The human resources (HR) department is often viewed as the department of an organization that has employees’ backs in the event of a difficult working environment. However, sometimes, that may not be the case. When the HR manager turns out to be the individual who is violating employment laws by perpetrating bullying and harassment, where can employees go?
Employees who experience hostile working conditions would typically report it to the HR manager of their organization. That manager would then investigate the allegation and take the necessary steps to resolve the issue. What would be the steps to take if the HR manager is the one creating the hostile work environment or harassing employees, including employees within the HR department, in any other way?
There may be a feeling in the HR department that employees do not have as much recourse as others within the company. However, the employer is ultimately responsible for maintaining an acceptable workplace environment for all employees.
Employers must ensure they offer employees a work environment free of harassment and hostility. Employers should investigate all allegations of misconduct to ensure they are valid and then see that the issues are resolved fairly. Other avenues to pursue include taking the claim to the HR manager’s superior. In a large business, an HR manager at another location might step in to deal with the employee’s claim. Another option is to utilize the services of an independent third-party investigator.
With any investigation into the conduct of a member of the company, proper investigation procedures must be followed according to the law. Employers are expected to promote a supportive workplace culture and refrain from creating hostile work environments. Employers must establish company policies about bullying and harassment. These policies should set out appropriate alternate avenues for employees reporting harassment within the HR department or by their managers, who may not be comfortable reporting these matters to their direct supervisors. In addition, the leadership team should encourage employees to speak up about any work-related concerns, no matter what their department, including complaints against upper-level management.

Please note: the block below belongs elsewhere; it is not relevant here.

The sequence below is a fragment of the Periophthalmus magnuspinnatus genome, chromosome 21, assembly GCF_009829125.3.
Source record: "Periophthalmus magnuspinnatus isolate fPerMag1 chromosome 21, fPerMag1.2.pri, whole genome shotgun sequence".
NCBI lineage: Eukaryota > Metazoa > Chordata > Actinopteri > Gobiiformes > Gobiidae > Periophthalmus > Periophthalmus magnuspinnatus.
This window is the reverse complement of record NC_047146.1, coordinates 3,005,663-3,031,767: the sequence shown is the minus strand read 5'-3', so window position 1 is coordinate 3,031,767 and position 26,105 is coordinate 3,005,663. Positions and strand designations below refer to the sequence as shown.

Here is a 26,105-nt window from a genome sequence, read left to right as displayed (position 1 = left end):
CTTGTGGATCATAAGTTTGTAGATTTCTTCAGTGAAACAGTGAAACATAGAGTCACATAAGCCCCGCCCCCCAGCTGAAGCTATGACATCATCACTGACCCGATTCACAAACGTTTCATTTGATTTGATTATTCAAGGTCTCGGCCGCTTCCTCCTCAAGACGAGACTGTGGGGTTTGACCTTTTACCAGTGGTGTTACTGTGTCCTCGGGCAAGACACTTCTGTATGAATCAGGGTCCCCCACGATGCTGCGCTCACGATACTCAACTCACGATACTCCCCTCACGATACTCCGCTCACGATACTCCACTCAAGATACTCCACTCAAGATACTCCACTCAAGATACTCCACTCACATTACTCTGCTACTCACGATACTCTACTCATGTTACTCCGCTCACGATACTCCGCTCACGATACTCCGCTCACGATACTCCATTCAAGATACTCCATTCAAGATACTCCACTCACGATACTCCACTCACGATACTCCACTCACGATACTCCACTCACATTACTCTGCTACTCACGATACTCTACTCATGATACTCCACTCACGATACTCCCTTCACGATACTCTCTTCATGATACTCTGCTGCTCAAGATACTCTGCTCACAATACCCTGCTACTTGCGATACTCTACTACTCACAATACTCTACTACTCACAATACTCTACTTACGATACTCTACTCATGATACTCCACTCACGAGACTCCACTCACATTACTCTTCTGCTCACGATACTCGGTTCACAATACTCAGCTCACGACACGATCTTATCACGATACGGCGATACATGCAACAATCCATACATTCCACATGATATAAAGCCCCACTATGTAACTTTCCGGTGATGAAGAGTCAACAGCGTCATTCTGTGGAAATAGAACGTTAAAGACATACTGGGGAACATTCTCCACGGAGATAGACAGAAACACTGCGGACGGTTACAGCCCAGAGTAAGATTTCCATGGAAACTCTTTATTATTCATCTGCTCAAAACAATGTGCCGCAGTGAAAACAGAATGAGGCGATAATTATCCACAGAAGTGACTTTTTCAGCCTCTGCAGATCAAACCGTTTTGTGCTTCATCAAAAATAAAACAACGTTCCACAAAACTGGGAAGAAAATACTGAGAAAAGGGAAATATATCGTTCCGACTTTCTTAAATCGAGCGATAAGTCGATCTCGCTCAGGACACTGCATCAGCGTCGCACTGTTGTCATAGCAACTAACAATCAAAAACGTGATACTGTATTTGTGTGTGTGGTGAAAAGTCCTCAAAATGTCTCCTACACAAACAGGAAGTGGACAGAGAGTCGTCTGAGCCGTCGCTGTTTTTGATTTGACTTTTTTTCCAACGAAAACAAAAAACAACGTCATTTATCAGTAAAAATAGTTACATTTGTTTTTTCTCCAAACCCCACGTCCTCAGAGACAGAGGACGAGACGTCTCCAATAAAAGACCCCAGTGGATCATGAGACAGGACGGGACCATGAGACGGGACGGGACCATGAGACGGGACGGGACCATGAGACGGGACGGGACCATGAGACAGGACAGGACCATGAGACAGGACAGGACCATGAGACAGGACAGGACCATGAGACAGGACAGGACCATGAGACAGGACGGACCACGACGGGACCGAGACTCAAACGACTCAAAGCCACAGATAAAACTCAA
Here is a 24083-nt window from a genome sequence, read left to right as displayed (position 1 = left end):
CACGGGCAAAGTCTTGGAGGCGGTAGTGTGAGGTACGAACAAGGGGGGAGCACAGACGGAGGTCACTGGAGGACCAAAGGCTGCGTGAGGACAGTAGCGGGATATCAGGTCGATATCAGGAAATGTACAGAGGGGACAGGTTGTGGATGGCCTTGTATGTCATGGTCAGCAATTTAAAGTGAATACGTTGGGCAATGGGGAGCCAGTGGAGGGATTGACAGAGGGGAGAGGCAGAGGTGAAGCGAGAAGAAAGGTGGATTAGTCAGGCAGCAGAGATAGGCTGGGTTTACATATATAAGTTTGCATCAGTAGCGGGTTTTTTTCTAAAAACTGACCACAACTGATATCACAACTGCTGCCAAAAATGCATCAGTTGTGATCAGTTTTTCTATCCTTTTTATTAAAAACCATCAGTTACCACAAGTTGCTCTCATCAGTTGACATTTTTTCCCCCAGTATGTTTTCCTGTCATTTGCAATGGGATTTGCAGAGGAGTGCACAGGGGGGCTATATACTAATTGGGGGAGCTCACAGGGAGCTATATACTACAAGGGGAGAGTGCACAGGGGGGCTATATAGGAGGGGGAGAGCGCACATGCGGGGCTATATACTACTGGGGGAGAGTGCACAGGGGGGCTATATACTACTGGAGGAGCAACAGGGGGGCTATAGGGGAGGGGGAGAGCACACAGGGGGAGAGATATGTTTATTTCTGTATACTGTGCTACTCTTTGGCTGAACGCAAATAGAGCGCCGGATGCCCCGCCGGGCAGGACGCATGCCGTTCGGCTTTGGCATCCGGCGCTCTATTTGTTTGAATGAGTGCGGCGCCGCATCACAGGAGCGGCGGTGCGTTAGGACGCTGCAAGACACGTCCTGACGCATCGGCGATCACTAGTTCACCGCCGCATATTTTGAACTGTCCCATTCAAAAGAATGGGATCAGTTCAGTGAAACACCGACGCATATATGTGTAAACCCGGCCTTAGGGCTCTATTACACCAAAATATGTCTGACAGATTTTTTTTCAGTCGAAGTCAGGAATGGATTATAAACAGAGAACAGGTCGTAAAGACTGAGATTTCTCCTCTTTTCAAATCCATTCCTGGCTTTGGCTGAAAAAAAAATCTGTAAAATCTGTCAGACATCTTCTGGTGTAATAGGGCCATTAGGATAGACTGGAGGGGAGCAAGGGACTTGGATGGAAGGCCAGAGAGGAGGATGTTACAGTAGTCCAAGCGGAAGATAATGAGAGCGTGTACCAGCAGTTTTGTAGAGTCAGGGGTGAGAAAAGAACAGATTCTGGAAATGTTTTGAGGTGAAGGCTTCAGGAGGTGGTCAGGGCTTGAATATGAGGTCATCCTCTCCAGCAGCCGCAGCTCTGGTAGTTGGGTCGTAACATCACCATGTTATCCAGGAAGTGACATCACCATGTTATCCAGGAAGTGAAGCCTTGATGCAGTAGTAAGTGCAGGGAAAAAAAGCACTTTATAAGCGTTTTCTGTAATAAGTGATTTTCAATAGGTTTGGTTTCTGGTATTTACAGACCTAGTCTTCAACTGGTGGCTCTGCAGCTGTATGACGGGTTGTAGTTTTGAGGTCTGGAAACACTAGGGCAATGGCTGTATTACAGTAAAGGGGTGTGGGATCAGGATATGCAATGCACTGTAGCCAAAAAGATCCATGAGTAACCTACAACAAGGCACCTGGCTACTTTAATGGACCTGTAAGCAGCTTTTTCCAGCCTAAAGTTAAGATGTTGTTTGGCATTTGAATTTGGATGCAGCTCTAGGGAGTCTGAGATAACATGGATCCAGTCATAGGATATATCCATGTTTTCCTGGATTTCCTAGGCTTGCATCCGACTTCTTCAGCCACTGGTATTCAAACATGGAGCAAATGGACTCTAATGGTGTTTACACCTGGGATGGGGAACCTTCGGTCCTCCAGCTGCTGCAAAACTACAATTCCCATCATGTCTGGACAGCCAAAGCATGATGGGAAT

We encourage employers faced with bullying and harassment complaints to consult an experienced employment lawyer who can guide employers through the appropriate processes for dealing with bullying and harassment complaints, including providing advice on how to conduct an internal investigation or, if necessary, acting as an independent third-party investigator.